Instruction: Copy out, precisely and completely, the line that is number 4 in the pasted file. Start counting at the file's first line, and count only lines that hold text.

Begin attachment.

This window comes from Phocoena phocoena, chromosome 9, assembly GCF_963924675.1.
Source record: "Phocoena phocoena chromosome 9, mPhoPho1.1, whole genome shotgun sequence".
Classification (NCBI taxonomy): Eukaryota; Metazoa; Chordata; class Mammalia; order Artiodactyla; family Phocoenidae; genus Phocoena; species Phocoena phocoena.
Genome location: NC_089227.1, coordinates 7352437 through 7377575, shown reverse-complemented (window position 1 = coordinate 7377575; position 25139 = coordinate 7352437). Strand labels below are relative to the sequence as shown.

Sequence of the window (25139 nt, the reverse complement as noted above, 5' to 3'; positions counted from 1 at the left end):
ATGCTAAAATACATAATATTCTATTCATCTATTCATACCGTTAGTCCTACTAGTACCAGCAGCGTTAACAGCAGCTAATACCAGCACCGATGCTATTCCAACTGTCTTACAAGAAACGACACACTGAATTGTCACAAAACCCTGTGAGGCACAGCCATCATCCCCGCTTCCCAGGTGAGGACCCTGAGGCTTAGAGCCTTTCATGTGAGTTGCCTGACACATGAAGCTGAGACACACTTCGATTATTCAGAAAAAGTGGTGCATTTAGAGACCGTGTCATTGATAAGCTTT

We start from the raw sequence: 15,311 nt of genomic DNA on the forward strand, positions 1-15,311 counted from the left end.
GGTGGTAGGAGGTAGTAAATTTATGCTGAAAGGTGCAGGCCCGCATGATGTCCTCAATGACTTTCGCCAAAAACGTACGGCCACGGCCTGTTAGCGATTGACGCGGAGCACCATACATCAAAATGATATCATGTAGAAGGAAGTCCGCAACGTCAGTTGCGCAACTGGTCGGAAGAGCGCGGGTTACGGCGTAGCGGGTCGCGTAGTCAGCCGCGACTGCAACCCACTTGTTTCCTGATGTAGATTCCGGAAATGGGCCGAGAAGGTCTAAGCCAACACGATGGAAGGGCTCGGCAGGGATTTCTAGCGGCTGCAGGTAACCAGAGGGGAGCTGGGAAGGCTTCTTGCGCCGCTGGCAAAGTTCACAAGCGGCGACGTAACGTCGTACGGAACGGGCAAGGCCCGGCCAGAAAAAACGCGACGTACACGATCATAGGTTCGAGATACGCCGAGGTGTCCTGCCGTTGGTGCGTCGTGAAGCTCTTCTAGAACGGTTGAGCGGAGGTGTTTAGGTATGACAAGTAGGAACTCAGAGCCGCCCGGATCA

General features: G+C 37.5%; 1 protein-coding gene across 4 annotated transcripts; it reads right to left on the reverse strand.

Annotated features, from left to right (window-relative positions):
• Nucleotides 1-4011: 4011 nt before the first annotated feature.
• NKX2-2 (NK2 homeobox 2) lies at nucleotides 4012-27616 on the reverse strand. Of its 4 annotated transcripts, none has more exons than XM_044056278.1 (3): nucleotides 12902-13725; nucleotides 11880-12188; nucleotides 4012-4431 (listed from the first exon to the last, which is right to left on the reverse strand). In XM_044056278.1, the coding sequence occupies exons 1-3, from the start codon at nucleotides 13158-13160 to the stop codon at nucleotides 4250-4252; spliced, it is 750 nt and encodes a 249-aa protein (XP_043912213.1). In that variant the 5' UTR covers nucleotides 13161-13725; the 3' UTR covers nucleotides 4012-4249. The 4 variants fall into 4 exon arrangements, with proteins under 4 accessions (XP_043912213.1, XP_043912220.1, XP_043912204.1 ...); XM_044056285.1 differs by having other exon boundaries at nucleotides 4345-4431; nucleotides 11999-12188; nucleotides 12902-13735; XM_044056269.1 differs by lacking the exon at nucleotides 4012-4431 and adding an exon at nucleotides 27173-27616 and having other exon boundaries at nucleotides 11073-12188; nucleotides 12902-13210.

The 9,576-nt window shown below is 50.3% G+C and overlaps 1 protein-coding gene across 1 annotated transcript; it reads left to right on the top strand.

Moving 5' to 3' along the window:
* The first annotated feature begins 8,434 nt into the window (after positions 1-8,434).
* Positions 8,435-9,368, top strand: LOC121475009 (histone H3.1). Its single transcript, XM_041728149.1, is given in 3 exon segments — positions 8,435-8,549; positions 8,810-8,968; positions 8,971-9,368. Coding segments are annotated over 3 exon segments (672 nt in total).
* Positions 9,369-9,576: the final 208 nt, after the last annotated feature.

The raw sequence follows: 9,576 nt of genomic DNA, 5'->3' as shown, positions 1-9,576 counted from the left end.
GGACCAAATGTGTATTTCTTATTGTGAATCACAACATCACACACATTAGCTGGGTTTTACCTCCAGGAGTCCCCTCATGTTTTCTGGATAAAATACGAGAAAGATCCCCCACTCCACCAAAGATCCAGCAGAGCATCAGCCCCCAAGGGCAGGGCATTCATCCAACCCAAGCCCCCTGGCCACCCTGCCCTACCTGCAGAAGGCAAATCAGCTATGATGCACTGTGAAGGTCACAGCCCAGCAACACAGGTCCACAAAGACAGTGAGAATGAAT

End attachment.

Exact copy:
Genome location: NC_089227.1, coordinates 7352437 through 7377575, shown reverse-complemented (window position 1 = coordinate 7377575; position 25139 = coordinate 7352437). Strand labels below are relative to the sequence as shown.